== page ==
If fiery, edgy blancos had their own song, it might go something like this:
If I could spend time in a barrel
The first thing that I’d like to do
Is to soften every day
Till all harshness goes away
To ensure I’d be sipped slow by you
OK, sorry. That was corny, and all apologies to the late Jim Croce and his treasured song, “Time In a Bottle.” But you get my point that some young tequilas benefit from listlessness in a barrel, where they trade harshness and aggressive spiciness for refined notes of wood, vanilla and cinnamon.
Some, however, are better off not barreled. With spunky character and an in-your-face-flavor profile that screams, “I AM PEPPER, FEEL ME BURN!” some blancos are more fun if allowed to mouth off—at least until they’re captured and confined to a barrel long enough to become a well-mannered añejo.
And that’s basically what I wished for in this year’s release of Demetrio Reposado: a little more time in the barrel. I wrote about its younger sibling, the blanco, packing loads of fruit, a dash of fire and spice that cuts through a cocktail with ease. I liked it. Like musicians who describe their instruments as having “a voice,” Demitrio’s blanco does, too, and I dig that voice.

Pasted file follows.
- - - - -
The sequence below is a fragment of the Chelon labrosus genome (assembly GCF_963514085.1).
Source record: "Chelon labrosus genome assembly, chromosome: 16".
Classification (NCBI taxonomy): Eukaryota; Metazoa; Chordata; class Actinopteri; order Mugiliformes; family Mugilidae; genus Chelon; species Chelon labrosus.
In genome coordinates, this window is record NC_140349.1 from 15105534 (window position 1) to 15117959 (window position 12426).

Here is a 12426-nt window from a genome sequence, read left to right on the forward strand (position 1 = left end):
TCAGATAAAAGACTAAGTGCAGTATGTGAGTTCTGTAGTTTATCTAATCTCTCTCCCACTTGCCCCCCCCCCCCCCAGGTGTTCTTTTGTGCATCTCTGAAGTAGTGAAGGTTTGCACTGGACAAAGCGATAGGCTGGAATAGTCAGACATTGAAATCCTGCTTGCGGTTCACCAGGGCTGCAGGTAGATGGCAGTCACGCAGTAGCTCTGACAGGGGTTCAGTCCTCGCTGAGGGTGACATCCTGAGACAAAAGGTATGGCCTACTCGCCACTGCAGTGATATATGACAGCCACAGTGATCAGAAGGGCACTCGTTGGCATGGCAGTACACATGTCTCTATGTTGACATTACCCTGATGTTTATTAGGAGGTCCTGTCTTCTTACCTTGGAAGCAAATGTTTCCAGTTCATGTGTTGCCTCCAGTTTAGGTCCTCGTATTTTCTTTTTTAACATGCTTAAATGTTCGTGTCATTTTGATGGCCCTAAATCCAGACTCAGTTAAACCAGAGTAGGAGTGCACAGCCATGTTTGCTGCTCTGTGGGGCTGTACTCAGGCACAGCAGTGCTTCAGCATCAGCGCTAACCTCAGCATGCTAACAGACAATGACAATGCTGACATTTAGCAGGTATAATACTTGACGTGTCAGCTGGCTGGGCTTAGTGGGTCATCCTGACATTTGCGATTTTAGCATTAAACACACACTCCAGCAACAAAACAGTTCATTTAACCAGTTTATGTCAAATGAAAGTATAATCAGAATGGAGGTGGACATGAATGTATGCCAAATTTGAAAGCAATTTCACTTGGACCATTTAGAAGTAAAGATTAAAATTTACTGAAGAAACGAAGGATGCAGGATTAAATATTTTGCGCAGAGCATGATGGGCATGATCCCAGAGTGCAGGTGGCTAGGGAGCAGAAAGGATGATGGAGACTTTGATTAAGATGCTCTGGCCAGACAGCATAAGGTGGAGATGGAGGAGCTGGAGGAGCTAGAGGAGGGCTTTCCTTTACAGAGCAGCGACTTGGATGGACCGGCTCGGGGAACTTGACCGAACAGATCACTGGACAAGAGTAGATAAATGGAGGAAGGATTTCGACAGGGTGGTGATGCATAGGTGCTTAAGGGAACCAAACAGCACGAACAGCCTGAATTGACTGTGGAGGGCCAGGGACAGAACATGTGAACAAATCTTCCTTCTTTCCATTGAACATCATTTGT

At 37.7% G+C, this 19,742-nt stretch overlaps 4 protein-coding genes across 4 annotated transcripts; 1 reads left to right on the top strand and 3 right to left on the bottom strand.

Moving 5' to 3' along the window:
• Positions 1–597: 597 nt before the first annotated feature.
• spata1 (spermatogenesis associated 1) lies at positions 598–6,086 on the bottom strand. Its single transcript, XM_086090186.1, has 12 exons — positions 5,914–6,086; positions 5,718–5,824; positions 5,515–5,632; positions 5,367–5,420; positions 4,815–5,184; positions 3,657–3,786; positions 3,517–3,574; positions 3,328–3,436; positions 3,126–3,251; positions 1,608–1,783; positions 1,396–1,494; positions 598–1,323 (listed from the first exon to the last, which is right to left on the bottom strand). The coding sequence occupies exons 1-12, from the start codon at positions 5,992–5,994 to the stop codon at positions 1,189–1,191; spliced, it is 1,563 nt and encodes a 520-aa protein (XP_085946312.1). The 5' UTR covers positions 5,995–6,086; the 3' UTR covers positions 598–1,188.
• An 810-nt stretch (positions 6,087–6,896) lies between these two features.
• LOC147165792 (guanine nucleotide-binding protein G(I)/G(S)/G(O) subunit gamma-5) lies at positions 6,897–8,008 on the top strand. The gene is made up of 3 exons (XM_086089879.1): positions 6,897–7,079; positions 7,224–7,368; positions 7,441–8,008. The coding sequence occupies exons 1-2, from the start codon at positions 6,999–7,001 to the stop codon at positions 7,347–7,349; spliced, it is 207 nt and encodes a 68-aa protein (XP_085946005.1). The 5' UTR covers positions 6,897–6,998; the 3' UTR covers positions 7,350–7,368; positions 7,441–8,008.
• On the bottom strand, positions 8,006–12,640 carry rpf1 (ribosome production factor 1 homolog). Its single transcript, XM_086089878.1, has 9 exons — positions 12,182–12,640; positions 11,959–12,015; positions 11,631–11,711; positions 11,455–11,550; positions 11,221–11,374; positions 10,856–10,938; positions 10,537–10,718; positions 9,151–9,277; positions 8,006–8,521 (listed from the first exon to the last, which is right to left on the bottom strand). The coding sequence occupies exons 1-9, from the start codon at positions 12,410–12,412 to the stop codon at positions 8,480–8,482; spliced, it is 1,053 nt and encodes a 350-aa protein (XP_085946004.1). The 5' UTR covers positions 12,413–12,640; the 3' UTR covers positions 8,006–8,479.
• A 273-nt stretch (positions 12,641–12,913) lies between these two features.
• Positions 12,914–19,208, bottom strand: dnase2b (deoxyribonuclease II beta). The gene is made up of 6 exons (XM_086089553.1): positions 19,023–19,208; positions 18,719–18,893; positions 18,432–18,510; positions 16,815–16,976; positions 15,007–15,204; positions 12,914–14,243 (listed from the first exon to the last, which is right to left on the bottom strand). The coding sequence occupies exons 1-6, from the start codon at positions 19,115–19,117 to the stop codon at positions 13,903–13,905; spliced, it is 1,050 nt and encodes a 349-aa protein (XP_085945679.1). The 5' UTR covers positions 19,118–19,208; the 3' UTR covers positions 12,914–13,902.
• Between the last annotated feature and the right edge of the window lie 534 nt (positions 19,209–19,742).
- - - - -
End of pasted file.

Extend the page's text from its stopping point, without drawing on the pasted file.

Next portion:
But to my palate, the reposado’s voice goes sotto voce during the seven to nine months Demetrio barrels it. Don’t get me wrong, it’s a nice tequila, smooth and fragrant, full of honey and citrus and a sly kiss of yeast. Only a smoker with acute rhinitis would find nothing to like about this expression.
But is it terribly exciting?
Not compared to the blanco or the añejo (I’ve tasted that old dandy already and will write about it later.) To me, it lacks crucial individuality that makes it cravable. Sipping it makes me feel like a father who says to his middle child, “Can’t you be more like your brothers?” The youngest is playful; the eldest, sophisticated. Mr. Middle can’t seem to decide whether he wants to be cool or classy.
But I’ll drink him anyway.
Tequila Aficionado is proud to welcome rising star in tequila and travel journalism, Stephen Coomes, as a Contributing Writer and Reviewer. His steady gigs include roles as contributing editor for Nation’s Restaurant News (the U.S. restaurant industry’s largest publication), restaurant critic and feature writer for Louisville magazine, feature writer for Edible Louisville and Seafood Business magazines, Kentucky travel and dining contributor for Southern Living, and dining blogger for Insider Louisville. He also writes marketing, PR, web copy and ghostwrites for numerous private clients. You can visit Steve online at www.stevecoomes.com.